7 Acquisitions that Point to Cloud Maturity - InformationWeek

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7 Acquisitions that Point to Cloud Maturity

While strides are indeed being made in the world of cloud computing, the most recent mergers and acquisitions show a marketplace that is beginning to mature.
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Over the better part of a decade, cloud computing mergers and acquisitions painted a picture where cloud service providers were on the hunt to accumulate as many customers as possible. Thus, you saw massive build-outs of facilities and a haphazard set of mergers and acquisitions that had no real rhyme or reason. We also witnessed incredible price wars when it came to commodity cloud resources in the IaaS and PaaS space. In a nutshell, the cloud service provider market has always about growth by any means necessary.

If you contrast previous years' cloud acquisitions with those that have occurred the latter parts of 2017 and into 2018, we start to see a new pattern forming.

Sure, there are still signs of significant growth in the cloud space for those looking for bleeding-edge services. Yet at the same time, you see a trend towards stability and cloud acquisition dollars trending toward following what the customer wants in a cloud service -- as opposed to the other way around.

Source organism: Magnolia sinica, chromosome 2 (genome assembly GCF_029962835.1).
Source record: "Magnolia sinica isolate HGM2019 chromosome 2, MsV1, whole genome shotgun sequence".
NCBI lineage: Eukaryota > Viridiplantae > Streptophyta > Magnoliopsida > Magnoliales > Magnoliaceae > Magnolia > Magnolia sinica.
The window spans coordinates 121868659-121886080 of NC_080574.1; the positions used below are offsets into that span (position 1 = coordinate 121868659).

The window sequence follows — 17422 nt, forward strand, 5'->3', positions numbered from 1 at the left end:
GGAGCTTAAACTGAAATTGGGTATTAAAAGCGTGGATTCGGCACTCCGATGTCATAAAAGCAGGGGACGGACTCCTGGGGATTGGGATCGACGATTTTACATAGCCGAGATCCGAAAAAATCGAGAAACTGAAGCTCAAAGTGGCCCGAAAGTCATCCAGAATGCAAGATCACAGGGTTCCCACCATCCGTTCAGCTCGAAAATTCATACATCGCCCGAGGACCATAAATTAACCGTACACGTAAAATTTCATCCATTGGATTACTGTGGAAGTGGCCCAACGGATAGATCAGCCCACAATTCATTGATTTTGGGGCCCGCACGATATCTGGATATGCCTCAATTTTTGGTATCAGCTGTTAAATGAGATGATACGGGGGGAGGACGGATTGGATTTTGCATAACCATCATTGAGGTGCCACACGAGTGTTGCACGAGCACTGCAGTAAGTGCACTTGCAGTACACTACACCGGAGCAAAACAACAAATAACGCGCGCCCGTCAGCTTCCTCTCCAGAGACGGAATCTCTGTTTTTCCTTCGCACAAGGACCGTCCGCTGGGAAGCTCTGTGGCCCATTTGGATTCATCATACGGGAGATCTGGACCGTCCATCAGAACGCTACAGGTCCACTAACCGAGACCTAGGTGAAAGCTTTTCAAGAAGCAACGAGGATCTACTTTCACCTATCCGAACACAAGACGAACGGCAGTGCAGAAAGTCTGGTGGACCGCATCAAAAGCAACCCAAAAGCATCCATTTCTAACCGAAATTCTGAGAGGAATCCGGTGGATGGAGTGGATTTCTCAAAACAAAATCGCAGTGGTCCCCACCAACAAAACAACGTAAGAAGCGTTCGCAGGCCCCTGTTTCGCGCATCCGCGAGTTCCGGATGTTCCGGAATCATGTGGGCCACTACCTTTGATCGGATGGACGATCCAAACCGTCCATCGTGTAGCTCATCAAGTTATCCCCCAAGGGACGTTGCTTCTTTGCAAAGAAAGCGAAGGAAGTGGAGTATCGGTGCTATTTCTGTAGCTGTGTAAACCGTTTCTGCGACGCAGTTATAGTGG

If you look at seven of the more interesting IT acquisitions that have happened over the past six months, they each fit into one of three general cloud categories:

Cloud management and interoperability: In this category, the acquisition is of value because the purchased technology helps customers to better manage their cloud resources, or allows them to integrate different cloud resources to add value in some capacity. Here, we can see that the acquisitions aren't necessarily about acquiring new customers. Instead, the focus is on providing better service in terms of management capabilities that they hope will allow the customer to expand the overall amount of services they purchase.

Migrate apps to the cloud or build cloud-native apps: While a large percentage of enterprises across the globe have already migrated apps and data to the cloud, there are still plenty of opportunities left in private data centers. These are the apps and data that are likely to be the most difficult to migrate. So, from a "move to the cloud" perspective, cloud providers are acquiring technologies to either assist with migration -- or they are investing in tools to build new ones from the ground up.

Cloud security: Despite all the interest and movement toward cloud computing, security remains the top concern for enterprise It managers. Service providers continue to invest heavily in acquiring security tools that help to not only squash any concerns that customers may have -- but also as a way to further growth through new revenue streams using the security tools gained. We've already seen several high-profile mergers/acquisitions in late 2017 and early 2018 that are security-focused. Expect plenty more in the future.

Now that we've framed what we feel is a trending toward a maturing of the cloud computing market in 2018, please view the slideshow as we point out acquisitions that have led us to that conclusion.

Image: Pixabay
Image: Pixabay

Andrew has well over a decade of enterprise networking under his belt through his consulting practice, which specializes in enterprise network architectures and datacenter build-outs and prior experience at organizations such as State Farm Insurance, United Airlines and the ... View Full Bio

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